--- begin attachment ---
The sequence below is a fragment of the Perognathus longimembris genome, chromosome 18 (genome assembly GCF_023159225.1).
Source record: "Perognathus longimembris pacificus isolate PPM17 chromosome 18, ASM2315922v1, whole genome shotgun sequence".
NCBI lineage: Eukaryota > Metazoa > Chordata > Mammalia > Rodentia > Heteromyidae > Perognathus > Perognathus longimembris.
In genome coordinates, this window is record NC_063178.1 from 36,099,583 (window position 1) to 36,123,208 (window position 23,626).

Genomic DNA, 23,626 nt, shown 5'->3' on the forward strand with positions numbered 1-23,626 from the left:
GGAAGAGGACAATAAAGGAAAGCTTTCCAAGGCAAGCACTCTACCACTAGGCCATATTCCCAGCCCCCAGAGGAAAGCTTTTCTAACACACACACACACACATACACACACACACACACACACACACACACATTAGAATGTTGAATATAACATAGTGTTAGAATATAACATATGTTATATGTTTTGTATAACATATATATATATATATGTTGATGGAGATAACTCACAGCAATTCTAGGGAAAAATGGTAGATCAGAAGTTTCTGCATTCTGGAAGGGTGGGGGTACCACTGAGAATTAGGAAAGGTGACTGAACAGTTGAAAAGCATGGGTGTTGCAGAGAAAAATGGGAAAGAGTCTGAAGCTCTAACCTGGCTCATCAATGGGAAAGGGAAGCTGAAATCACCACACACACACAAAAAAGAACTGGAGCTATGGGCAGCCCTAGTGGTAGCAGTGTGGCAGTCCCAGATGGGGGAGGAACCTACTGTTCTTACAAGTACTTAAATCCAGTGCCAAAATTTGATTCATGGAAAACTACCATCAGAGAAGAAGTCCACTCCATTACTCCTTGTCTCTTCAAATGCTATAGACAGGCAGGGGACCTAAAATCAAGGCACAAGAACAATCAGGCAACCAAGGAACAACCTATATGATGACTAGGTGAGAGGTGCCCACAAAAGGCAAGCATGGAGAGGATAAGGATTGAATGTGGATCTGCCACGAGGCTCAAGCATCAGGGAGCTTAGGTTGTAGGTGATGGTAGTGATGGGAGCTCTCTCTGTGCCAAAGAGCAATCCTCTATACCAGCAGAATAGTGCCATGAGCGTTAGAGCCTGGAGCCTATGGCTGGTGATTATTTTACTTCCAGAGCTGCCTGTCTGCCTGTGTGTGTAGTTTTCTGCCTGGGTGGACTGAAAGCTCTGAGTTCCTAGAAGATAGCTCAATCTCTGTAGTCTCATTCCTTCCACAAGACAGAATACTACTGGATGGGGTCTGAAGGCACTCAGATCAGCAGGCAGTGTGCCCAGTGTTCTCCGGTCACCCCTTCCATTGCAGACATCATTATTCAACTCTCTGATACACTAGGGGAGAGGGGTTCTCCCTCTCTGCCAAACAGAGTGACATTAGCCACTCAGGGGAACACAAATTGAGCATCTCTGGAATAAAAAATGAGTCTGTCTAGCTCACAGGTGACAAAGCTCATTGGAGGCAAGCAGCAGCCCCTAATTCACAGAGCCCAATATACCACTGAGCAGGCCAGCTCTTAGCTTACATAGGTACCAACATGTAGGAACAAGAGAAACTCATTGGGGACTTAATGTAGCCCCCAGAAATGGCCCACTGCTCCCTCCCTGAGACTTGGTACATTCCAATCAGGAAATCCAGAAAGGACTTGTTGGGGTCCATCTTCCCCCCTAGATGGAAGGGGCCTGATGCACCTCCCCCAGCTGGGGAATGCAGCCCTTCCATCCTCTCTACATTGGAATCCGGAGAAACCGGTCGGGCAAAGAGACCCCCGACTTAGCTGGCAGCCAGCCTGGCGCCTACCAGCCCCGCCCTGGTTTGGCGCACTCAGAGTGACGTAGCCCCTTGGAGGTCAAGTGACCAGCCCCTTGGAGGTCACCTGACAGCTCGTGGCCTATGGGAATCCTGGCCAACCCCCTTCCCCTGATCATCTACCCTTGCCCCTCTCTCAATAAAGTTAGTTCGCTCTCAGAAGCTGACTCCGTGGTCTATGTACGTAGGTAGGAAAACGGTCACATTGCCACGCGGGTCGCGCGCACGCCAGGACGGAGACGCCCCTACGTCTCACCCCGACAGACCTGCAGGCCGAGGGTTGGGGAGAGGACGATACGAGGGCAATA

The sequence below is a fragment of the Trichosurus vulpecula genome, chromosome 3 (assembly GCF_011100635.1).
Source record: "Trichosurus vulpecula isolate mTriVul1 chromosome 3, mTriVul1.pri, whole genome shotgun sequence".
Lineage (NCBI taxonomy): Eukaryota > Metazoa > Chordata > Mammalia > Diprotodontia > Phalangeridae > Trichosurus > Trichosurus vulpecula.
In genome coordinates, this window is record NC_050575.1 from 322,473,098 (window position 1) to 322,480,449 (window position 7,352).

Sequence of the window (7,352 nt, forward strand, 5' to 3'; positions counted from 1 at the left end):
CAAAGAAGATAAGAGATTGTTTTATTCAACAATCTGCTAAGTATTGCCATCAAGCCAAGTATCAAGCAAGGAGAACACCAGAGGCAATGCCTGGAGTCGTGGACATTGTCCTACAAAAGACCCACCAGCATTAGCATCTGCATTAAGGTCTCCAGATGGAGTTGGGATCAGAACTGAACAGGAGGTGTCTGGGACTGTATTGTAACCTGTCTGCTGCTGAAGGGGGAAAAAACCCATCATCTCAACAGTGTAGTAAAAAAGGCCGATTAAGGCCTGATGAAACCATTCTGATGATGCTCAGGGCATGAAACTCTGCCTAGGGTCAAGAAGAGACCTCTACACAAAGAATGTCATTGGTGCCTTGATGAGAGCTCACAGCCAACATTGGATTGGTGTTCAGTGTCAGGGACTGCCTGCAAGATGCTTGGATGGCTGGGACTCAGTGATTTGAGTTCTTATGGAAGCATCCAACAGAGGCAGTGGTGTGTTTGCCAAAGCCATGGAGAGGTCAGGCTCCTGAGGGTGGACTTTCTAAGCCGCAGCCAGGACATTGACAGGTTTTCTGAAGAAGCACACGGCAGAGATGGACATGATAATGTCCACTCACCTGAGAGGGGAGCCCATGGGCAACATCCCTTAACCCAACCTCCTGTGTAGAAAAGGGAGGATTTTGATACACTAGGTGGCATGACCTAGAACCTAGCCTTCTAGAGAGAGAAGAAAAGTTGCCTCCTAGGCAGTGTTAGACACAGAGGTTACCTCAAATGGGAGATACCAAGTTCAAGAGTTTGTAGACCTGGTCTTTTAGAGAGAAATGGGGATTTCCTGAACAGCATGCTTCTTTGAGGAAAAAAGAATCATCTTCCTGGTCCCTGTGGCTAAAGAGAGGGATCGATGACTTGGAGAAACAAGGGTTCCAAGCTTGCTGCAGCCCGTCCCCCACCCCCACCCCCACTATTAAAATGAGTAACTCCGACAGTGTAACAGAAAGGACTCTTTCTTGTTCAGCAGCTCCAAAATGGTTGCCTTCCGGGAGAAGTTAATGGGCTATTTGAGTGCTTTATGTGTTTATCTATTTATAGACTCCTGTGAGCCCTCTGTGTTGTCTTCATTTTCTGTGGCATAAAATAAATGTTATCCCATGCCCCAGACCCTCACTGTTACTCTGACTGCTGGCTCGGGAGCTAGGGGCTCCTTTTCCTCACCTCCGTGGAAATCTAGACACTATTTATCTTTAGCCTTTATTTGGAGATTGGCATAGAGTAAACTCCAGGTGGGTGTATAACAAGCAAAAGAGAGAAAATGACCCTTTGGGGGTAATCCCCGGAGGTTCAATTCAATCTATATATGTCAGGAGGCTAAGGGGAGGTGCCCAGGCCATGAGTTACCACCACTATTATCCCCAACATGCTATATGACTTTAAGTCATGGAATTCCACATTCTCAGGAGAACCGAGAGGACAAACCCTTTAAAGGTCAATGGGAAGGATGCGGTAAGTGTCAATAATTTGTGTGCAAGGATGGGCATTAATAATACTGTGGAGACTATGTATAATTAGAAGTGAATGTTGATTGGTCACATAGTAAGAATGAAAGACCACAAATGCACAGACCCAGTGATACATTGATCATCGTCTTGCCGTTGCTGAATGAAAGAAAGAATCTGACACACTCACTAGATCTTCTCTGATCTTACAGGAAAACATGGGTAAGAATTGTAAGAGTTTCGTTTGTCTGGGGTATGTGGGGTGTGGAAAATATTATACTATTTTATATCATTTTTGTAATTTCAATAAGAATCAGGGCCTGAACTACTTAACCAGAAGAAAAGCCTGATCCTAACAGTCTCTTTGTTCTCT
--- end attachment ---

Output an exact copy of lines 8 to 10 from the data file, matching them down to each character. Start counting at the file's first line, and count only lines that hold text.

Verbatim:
Source record: "Trichosurus vulpecula isolate mTriVul1 chromosome 3, mTriVul1.pri, whole genome shotgun sequence".
Lineage (NCBI taxonomy): Eukaryota > Metazoa > Chordata > Mammalia > Diprotodontia > Phalangeridae > Trichosurus > Trichosurus vulpecula.
In genome coordinates, this window is record NC_050575.1 from 322,473,098 (window position 1) to 322,480,449 (window position 7,352).